John Lewis cuts bonus for seventh year in a row as profits dive

Oscar Williams-Grut
Senior City Correspondent, Yahoo Finance UK
A John Lewis store in London, UK. (Claire Doherty/Sipa USA/PA)

John Lewis Partnership has cut its bonus payout to staff to the lowest level in almost 60 years as profits continue to slide.

John Lewis Partnership, which owns the John Lewis department store and Waitrose supermarket, said staff would receive 2% of salary as a bonus this year, down from 3% last year.

It marks the seventh year in a row that John Lewis has cut staff bonuses and the lowest bonus since 1953. The award was as high as 18% in 2011.

The bonus cut came as John Lewis Partnership reported a 23% slump in profits to £123m. Sales fell by 1.5% to £11.5bn ($14.7bn).

Chair Sharon White said it was “a weaker performance than we had hoped for, driven by significantly reduced profitability in John Lewis.” She said the bonus payout was “prudent and affordable” and would still allow the business to invest.

John Lewis Partnership staff should also brace for cuts, White warned. The head office will be “slim[med] down” and some stores will be closed. The group didn’t give any guidance on the number of job cuts or store closures but said Waitrose stores in Helensburgh, Four Oaks, and Waterlooville will close later this year.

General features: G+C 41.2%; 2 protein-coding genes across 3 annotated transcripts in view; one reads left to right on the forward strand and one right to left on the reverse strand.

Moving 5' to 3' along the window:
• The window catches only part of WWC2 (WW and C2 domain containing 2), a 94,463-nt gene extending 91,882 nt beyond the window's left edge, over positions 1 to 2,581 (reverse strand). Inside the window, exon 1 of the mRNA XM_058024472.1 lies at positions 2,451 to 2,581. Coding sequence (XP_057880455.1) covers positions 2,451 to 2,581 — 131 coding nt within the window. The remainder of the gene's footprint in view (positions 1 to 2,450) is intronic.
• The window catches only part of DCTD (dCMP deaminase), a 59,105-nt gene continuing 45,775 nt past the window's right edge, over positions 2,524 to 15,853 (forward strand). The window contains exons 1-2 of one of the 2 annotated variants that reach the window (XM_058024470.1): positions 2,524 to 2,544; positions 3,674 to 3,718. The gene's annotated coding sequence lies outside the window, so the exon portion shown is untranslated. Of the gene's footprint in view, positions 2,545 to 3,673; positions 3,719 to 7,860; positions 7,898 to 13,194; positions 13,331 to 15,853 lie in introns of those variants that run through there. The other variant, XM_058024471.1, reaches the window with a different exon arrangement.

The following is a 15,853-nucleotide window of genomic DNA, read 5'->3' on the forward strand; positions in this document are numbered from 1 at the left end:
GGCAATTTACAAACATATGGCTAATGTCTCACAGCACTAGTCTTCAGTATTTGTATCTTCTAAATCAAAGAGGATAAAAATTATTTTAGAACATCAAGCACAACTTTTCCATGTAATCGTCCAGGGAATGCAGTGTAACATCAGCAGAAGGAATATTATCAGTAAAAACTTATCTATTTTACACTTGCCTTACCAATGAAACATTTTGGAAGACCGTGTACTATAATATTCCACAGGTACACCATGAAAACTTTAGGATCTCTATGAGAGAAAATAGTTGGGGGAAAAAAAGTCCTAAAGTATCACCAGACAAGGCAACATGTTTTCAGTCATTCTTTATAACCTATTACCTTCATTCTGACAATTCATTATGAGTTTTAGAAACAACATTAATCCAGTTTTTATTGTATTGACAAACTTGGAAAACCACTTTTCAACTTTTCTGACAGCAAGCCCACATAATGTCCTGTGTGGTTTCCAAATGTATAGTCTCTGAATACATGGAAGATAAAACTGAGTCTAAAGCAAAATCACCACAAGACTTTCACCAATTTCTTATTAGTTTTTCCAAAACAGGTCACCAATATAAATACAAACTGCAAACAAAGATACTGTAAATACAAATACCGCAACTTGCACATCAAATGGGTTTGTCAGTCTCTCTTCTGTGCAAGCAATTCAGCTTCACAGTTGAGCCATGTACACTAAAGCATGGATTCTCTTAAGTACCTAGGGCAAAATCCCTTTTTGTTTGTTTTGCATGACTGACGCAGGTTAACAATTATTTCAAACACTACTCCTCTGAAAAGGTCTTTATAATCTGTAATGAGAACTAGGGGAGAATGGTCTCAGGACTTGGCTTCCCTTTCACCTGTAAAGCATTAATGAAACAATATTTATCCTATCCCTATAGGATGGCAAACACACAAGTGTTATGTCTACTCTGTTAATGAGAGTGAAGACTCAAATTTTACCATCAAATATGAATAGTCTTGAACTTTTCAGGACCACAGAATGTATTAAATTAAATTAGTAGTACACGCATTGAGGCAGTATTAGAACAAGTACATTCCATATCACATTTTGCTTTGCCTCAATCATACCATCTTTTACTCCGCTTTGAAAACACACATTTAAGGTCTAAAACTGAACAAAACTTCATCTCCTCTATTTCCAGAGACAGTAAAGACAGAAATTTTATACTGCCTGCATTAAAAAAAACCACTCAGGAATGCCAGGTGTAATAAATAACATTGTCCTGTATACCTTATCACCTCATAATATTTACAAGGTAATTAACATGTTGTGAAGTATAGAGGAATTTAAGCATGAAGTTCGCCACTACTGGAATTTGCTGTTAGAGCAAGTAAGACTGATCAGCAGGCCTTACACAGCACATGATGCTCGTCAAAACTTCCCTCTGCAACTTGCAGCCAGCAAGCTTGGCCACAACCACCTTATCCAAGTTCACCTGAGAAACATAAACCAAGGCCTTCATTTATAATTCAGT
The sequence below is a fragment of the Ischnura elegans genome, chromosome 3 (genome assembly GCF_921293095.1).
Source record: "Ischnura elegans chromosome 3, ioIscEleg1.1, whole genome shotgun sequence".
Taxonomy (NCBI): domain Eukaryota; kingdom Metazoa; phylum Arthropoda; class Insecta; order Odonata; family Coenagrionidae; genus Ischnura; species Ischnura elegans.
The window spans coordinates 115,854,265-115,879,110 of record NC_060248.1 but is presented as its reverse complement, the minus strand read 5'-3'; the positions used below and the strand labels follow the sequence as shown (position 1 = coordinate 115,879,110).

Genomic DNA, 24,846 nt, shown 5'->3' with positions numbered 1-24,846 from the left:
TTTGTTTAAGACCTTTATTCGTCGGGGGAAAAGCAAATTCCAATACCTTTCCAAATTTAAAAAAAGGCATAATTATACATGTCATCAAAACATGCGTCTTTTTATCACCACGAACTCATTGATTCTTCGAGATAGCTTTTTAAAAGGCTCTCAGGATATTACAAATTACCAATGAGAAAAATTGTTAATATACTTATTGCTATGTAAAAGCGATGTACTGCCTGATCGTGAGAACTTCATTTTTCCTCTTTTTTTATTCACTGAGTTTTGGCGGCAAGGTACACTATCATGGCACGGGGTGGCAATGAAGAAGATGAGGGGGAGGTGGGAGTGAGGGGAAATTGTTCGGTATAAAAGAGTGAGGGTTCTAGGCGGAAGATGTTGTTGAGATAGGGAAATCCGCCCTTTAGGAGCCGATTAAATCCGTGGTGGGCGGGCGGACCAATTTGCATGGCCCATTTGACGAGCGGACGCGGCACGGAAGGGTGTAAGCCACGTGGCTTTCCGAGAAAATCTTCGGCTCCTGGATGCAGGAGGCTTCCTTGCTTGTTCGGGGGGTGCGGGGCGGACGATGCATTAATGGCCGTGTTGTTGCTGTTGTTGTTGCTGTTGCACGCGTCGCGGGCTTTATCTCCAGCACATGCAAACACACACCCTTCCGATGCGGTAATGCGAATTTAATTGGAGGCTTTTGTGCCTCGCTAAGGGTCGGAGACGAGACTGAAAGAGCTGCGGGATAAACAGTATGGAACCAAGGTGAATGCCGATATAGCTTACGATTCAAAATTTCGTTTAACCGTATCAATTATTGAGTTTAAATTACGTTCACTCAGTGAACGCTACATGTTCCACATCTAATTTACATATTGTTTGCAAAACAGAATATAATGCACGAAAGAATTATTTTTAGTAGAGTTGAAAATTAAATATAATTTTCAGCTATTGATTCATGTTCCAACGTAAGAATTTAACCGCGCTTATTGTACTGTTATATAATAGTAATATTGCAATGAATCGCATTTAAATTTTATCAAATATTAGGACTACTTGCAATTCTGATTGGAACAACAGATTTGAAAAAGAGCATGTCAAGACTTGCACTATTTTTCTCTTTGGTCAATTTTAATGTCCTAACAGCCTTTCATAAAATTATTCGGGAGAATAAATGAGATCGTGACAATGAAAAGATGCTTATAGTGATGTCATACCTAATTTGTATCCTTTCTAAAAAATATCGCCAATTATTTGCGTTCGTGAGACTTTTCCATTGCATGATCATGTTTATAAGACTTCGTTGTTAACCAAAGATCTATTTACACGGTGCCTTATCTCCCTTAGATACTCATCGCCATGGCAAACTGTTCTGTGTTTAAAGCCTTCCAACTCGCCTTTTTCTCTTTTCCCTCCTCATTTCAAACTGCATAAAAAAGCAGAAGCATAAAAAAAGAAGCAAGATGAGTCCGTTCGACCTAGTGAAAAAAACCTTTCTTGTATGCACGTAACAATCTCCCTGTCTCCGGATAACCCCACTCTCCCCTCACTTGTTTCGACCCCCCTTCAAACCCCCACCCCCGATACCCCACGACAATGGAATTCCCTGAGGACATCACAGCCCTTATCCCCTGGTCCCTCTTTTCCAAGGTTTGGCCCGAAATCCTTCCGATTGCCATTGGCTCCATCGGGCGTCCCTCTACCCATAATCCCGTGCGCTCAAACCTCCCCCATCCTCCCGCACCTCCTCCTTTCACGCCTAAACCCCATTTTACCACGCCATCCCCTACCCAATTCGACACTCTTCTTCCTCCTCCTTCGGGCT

“These decisions are never taken lightly and every Partner who wishes to stay in the Partnership will be actively supported to do so,” White wrote.

White announced a strategic review alongside the results, aimed at reversing the profit slump. She promised to improve John Lewis’s homeware range and boost online sales. Further details of the turnaround plan will come later this year.

“All of us are aware of the challenges in retail,” White wrote in a letter to staff. “New technology means that shoppers have never had so much choice, value and convenience.”

Like other department stores, John Lewis has struggled as retail sales have increasingly shifted online to one-stop-shops like Amazon. Waitrose is also facing competition from the likes of Ocado (OCDO.L), which used to partner with the supermarket but has now partnered with rival Marks & Spencer.

White said any turnaround strategy could take three to five years to pay off.

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